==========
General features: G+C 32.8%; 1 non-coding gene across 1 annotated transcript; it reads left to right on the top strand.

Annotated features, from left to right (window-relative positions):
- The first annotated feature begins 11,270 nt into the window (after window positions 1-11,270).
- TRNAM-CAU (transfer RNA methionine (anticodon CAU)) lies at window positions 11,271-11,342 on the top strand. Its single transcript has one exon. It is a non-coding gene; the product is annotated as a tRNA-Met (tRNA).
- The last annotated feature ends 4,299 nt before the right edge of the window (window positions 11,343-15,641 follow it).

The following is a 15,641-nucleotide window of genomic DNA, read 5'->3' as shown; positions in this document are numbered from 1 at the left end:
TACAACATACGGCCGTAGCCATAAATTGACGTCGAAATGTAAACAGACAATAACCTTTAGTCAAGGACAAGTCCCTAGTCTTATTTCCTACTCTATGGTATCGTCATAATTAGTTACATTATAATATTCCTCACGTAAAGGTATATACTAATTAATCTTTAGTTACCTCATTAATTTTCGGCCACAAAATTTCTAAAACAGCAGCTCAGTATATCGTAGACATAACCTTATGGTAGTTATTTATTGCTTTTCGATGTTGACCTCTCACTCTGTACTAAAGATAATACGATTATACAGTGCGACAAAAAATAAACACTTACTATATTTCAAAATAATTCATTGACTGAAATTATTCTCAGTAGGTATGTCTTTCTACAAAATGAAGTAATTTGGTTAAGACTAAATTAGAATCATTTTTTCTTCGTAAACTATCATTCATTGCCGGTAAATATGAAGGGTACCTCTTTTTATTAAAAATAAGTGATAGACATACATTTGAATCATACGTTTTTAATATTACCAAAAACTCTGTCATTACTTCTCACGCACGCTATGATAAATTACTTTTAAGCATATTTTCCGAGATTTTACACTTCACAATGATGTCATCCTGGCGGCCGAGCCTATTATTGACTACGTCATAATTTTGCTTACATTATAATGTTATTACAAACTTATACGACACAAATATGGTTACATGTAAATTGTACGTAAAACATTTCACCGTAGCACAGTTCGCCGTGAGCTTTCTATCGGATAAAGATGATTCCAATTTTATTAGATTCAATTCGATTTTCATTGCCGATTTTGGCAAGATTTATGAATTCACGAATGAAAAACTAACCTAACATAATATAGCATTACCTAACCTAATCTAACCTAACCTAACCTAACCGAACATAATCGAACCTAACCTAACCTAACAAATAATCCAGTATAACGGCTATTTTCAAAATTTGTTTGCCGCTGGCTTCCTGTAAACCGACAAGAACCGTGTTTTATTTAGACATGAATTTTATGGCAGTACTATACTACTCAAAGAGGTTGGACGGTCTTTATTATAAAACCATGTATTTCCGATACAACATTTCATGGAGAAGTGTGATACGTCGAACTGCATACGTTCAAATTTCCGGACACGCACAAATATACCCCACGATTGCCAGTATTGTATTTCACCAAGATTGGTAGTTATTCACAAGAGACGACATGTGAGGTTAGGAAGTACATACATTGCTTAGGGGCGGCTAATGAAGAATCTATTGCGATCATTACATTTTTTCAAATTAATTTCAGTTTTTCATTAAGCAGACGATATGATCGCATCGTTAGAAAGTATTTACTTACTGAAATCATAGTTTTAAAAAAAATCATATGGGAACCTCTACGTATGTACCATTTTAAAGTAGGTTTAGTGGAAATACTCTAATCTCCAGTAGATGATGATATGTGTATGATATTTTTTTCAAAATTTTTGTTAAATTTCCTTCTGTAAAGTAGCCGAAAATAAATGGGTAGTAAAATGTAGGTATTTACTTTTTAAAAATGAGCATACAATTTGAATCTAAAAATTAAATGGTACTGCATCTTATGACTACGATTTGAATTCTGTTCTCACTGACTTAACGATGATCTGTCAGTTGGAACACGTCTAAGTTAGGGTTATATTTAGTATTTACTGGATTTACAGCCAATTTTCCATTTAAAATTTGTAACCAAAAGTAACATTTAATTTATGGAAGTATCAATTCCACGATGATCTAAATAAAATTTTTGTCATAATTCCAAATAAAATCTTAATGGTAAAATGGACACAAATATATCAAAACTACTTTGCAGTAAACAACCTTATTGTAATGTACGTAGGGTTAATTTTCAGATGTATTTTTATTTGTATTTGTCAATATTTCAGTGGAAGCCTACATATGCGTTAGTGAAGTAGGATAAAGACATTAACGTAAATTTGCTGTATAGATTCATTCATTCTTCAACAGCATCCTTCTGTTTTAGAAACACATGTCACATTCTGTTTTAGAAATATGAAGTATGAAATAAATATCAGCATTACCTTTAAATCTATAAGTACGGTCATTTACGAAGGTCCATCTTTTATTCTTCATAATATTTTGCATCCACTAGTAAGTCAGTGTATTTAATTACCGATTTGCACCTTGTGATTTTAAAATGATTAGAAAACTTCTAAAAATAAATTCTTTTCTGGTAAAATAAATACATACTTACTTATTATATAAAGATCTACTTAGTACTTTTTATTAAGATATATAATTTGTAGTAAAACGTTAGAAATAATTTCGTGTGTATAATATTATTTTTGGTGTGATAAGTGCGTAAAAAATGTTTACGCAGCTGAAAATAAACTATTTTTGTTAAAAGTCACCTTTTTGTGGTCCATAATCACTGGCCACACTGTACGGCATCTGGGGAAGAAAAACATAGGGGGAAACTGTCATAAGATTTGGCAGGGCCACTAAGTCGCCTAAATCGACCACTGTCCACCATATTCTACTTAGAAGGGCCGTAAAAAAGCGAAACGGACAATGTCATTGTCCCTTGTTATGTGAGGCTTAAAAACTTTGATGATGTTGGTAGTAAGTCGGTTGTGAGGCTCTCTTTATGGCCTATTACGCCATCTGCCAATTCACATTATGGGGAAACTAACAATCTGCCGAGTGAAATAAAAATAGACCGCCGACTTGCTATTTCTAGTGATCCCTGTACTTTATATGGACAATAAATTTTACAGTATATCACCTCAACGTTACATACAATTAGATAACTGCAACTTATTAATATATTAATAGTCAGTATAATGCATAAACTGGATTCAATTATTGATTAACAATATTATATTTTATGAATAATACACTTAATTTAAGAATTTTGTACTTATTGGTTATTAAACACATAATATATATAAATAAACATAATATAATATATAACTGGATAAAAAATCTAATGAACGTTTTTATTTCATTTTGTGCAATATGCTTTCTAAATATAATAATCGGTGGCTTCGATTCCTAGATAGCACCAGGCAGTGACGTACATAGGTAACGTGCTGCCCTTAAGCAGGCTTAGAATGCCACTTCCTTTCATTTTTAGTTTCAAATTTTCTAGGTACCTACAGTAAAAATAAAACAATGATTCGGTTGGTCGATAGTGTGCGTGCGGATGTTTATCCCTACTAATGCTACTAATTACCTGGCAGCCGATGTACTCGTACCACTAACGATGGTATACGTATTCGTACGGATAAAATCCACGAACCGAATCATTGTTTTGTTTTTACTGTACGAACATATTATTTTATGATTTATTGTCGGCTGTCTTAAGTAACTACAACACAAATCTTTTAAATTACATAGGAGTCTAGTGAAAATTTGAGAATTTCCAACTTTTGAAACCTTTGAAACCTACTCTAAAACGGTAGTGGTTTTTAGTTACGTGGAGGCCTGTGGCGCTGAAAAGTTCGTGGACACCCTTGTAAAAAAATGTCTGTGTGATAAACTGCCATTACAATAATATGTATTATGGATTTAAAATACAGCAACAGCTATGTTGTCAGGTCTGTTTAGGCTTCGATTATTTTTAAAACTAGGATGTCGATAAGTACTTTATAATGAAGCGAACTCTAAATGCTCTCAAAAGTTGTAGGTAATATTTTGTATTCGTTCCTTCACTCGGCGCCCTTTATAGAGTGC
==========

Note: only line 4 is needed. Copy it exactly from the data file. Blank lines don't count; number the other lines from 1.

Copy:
- TRNAM-CAU (transfer RNA methionine (anticodon CAU)) lies at window positions 11,271-11,342 on the top strand. Its single transcript has one exon. It is a non-coding gene; the product is annotated as a tRNA-Met (tRNA).